Juneteenth 2019: An Essential Reading List

Highlights from Pacific Standard's coverage of racial inequality and the state of reparations in America.
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The United States House of Representatives chamber.

The United States House of Representatives chamber.

Each year, June 19th marks Juneteenth, a day to commemorate abolition in Texas, and, with it, the final end to slavery throughout the country. Calls for reparations are often raised on Juneteenth, and 2019 is no exception: The House Committee on the Judiciary held a hearing regarding reparations for black Americans.

The committee met to discuss H.R. 40, legislation introduced by Representative Sheila Jackson Lee (D–Texas) to acknowledge slavery in the United States, and begin to make amends. The bill includes measures such as establishing a commission to research the possibility of a national apology and a proposal for reparations for black Americans.

During the hearing, author and journalist Ta-Nehisi Coates criticized Senate majority leader Mitch McConnell's comments rejecting reparations for slavery, arguing that the legacy of Jim Crow laws continues to marginalize black Americans today, from wealth disparities between black and white families to higher mortality rates for black women giving birth.

Advocates argue that, in addition to slavery, decades of Jim Crow laws created state-sponsored structures that perpetuate the marginalization of black Americans. Discriminatory institutions, in areas such as banking and housing, continue to trap black Americans in cycles of poverty. The impact of these compounding racist practices has manifested in a racial wealth gap, harsher criminal punishments for black Americans, and significantly worse health care for communities of color, among other inequities.

Here's an essential reading list of Pacific Standard stories on racial inequality and the state of reparations in America.

  • In April, Peter C. Baker reviewed Ken Woodley's new book on the history of resistance to civil rights in Prince Edward County, Virginia, which documents how, 50 years after Brown v. Board of Education, the county is finally beginning to seek justice: "Woodley gives us a chance to see one small reparations initiative go from dream to reality, and ponder its connection to the broader project," he writes.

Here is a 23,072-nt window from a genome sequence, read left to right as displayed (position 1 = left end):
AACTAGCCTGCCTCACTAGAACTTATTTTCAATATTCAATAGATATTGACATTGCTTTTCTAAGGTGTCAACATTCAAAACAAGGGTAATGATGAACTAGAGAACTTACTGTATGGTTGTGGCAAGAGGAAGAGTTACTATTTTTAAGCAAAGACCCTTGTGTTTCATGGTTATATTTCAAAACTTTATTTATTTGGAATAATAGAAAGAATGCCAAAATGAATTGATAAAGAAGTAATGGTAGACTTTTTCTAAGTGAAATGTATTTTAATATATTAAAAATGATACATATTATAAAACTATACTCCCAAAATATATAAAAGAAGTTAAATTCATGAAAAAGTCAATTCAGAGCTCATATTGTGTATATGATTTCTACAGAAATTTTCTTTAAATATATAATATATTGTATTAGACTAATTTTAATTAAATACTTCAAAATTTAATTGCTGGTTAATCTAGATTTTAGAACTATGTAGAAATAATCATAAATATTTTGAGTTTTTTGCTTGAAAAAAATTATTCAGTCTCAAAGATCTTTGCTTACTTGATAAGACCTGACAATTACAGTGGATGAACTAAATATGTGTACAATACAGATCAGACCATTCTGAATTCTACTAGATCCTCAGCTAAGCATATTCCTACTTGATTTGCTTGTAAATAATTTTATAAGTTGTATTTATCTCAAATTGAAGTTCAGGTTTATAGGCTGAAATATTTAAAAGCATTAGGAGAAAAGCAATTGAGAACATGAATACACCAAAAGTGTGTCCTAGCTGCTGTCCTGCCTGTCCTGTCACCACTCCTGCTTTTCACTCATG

• Reflecting on Coates' 2017 "The Case for Reparations" piece for The Atlantic, Jim Russell explores why reparations don't apply to other immigrant groups, such as Irish Catholics.
  • The U.S. should construct cultural organizations to reflect on and memorialize the history of slavery as part of reparations, argues Sara Fanning. She writes: "Individuals who visit museums, it has been noted by recent research, develop increased historical empathy and have higher levels of tolerance than those who do not."
  • Earlier this year, Dwyer Gunn examined a report that found that the racial economic disparity in America not only persists, it is actually growing. One reason, she finds, is that "wealth is increasingly concentrated in the hands of the few (mostly white families), and then passed down from parents to children. American politicians have historically ignored this fact, choosing instead to focus on factors like income and education, in the hopes that wealth would follow."
  • In 2017, Tom Jacobs reported on a study that traced the ongoing effects of county-level slavery in 1860. The researchers found that economic inequality in such counties continues.

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